Today's Lectionary Text
In the second year of King Darius, in the seventh month, on the twenty-first day of the month, the word of the Lord came by the prophet Haggai, saying: Speak now to Zerubbabel son of Shealtiel, governor of Judah, and to Joshua son of Jehozadak, the high priest, and to the remnant of the people, and say, Who is left among you that saw this house in its former glory? How does it look to you now? Is it not in your sight as nothing? Yet now take courage, O Zerubbabel, says the Lord; take courage, O Joshua, son of Jehozadak, the high priest; take courage, all you people of the land, says the Lord; work, for I am with you, says the Lord of hosts, according to the promise that I made you when you came out of Egypt. My spirit abides among you; do not fear. For thus says the Lord of hosts: Once again, in a little while, I will shake the heavens and the earth and the sea and the dry land; and I will shake all the nations, so that the treasure of all nations shall come, and I will fill this house with splendor, says the Lord of hosts. The silver is mine, and the gold is mine, says the Lord of hosts. The latter splendor of this house shall be greater than the former, says the Lord of hosts; and in this place I will give prosperity, says the Lord of hosts.
When I was young, I went to a bowling league with my mother at Olathe Lanes West. And the one of the best parts of that was getting to order food from the concession stand (it was often the most junk food -- read: best food -- I ate all week). The concession stand was majestic to me. I had to reach up just to pay and reach the food where it was. It was amazing.
My mother got an injury that forced her to quit bowling and therefore I didn’t come back to that particular alley for nearly a decade. And when I did, they had replaced the concession stand with a new one! Gone was the majestic old counter that was so grand and tall. In its place was a very ordinary counter. It was very disappointing. The food didn’t taste as good either.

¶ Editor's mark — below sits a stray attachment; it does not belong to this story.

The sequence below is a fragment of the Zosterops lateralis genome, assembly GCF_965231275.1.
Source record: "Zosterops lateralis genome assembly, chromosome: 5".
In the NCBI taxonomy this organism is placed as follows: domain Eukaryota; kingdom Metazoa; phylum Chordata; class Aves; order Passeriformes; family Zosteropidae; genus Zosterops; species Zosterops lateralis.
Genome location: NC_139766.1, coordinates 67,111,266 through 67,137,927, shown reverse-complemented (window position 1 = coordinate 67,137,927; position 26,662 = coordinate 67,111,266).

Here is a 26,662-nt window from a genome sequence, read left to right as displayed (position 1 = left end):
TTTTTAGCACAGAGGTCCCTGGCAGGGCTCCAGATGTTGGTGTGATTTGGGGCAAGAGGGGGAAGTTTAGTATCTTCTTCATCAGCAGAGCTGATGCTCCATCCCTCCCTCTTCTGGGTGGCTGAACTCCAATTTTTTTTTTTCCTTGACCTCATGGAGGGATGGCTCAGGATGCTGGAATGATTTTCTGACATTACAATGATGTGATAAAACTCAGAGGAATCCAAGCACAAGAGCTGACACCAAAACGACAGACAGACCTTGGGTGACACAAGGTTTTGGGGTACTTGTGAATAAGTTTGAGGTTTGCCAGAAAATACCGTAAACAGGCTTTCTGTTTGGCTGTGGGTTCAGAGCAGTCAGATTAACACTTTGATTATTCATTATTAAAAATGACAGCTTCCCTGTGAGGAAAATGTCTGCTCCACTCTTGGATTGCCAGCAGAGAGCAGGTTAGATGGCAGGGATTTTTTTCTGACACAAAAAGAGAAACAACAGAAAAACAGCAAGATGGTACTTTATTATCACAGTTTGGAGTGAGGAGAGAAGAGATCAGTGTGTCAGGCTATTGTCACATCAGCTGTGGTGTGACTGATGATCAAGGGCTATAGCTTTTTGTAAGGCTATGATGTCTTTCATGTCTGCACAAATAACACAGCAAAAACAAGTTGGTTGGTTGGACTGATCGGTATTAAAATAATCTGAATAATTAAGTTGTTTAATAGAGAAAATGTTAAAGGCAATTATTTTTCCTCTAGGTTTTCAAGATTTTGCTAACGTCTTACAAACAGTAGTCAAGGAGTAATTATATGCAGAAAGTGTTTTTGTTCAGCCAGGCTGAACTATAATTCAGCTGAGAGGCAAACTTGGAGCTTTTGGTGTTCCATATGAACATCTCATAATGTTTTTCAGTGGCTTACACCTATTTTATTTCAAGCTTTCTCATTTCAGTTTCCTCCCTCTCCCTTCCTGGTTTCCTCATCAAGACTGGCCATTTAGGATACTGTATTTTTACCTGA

Of course, they hadn’t replaced the counter; I had grown up. And the memories I had of the alley when I was 8 were colored with nostalgia and blurred by the passage of time. At Orders & Fellowship this year, Bishop Saenz mentioned that we cannot return to the church that was, but we must look ahead to the church we will be. I thought of this passage from Haggai when I heard that.
In this passage, God asks if there were any who remembered the previous temple. It had been 70 years for them. They likely were young, 8-12 years old at most, when they went into exile. The old Temple of Solomon was made greater by nostalgia for them and blurred by the lens of time, like the concession counter was for me. For some of us the church looks like this. We remember what it was when we were young: when all pastors were saints, the world was all Christian, and we all agreed and sang “Kumbaya” by the fireplace. And while that may have been closer to reality than it is today, that wasn’t what was really happening back then either.
God had a message of hope for the people of Israel so long ago: “take courage, all you people of the land, says the Lord; work, for I am with you, says the Lord of hosts, according to the promise that I made you when you came out of Egypt. My spirit abides among you; do not fear. For thus says the Lord of hosts: Once again, in a little while ... I will shake all the nations, so that the treasure of all nations shall come, and I will fill this house with splendor.” I believe God is giving that same message of hope to the United Methodist Church in 2019. Let us go forward into whatever God has for us next with hope in the promise of God. Amen.
-Pastor Michael Brown
Bucyrus and Spring Hill UMC's
Prayer for Reflection
Lord, come and fill your Church with your Holy Spirit. Enliven our souls and embolden our spirits that we might shake the foundations of this world and help as you draw all nations unto you. In Jesus’ name we pray, Amen.
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